Explore VUR In Children

What is VUR (Vesicoureteral or Kidney Reflux)?

Kidney reflux, also known as vesicoureteral reflux, is actually the most common congenital urinary defect in children

Normally in the urinary system, the kidneys produce urine which flows down to the bladder where it’s stored until the child urinates.

Kidney reflux, or vesicoureteral reflux (ves-ih-koe-yoo-REE-tur-ul re-flux), commonly known as VUR, is a condition in which urine from the bladder backs up into the ureters. The ureters are the tubes that carry the urine from the kidneys down to the bladder. The ureters have a one-way valve system that normally stops urine from going from the bladder back up the ureters in the wrong direction. Sometimes when a child has VUR, urine can flow all the way back up into the kidney, and the valve system doesn’t work.

This backed-up urine can carry bacteria which can cause urinary tract infections (UTIs), kidney infections (pyelonephritis), and potentially long-term kidney damage.

Your doctor will diagnose your child based on an evaluation that may include a test called a voiding cystourethrogram, or VCUG. A VCUG takes an x-ray image of the bladder and ureters while the child is urinating (also called voiding) to show anything unusual in the bladder and ureters.

Kidney reflux can be very mild, requiring little treatment, or it can be severe.

The VUR grading scale ranges from grade 1 (mild) to grade 5 (severe). The higher the grade of VUR, the greater the chance that kidney damage will result—and the less likely your child is to outgrow it.1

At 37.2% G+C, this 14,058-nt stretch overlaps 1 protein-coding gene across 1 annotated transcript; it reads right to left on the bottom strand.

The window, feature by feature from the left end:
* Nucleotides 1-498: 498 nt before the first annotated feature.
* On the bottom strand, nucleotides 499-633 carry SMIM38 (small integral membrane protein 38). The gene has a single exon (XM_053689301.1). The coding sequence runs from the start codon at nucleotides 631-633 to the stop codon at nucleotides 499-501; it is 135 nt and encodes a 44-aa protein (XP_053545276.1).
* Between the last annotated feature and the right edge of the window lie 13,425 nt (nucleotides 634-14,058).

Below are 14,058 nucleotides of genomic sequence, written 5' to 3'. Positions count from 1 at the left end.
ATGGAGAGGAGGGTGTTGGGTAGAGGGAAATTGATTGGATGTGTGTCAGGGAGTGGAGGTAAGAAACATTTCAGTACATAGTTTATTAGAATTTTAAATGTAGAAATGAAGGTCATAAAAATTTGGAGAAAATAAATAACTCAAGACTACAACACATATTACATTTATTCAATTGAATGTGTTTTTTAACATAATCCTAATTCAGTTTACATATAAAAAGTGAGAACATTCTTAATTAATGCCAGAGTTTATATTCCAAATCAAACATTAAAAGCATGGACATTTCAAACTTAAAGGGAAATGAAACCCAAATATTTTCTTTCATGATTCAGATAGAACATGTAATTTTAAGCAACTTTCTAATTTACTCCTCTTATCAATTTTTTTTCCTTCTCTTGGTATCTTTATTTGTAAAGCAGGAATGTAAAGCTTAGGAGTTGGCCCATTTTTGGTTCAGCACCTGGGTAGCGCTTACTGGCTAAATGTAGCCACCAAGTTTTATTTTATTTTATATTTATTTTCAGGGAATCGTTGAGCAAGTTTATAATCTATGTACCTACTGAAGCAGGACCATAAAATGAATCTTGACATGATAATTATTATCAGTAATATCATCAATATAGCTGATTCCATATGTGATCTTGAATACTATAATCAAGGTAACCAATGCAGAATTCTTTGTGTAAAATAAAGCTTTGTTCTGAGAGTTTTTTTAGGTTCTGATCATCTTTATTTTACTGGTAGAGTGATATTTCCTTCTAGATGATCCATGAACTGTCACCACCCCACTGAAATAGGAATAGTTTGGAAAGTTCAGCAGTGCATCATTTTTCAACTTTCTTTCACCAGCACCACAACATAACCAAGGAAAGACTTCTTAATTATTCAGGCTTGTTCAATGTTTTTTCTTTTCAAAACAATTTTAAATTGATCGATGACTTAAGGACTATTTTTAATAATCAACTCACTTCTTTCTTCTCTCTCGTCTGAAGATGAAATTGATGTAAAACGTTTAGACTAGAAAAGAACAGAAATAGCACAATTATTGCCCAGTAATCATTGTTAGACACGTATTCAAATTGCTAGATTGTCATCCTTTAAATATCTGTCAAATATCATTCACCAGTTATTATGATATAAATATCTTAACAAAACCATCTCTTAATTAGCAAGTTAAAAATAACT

When your child is diagnosed with VUR, your doctor will let you know what grade VUR is present. If your doctor doesn’t inform you of the grade, ask. Treatment for VUR is usually determined by the grade, so this is important to know.

Once your child is diagnosed, you may want to ask your doctor to refer your child to a pediatric urologist, a doctor who specializes in urinary conditions in children. A pediatric urologist can help you determine what treatment is best suited for your child based on his or her grade of VUR, and other conditions your child may have such as holding their urine or constipation.

References:
    1. Elder JS, Peters CA, Arant BS, et al. AUA pediatric vesicoureteral reflux clinical guidelines panel: The management of primary vesicoureteral reflux in children. American Urological Association Education and Research, Inc. 1997.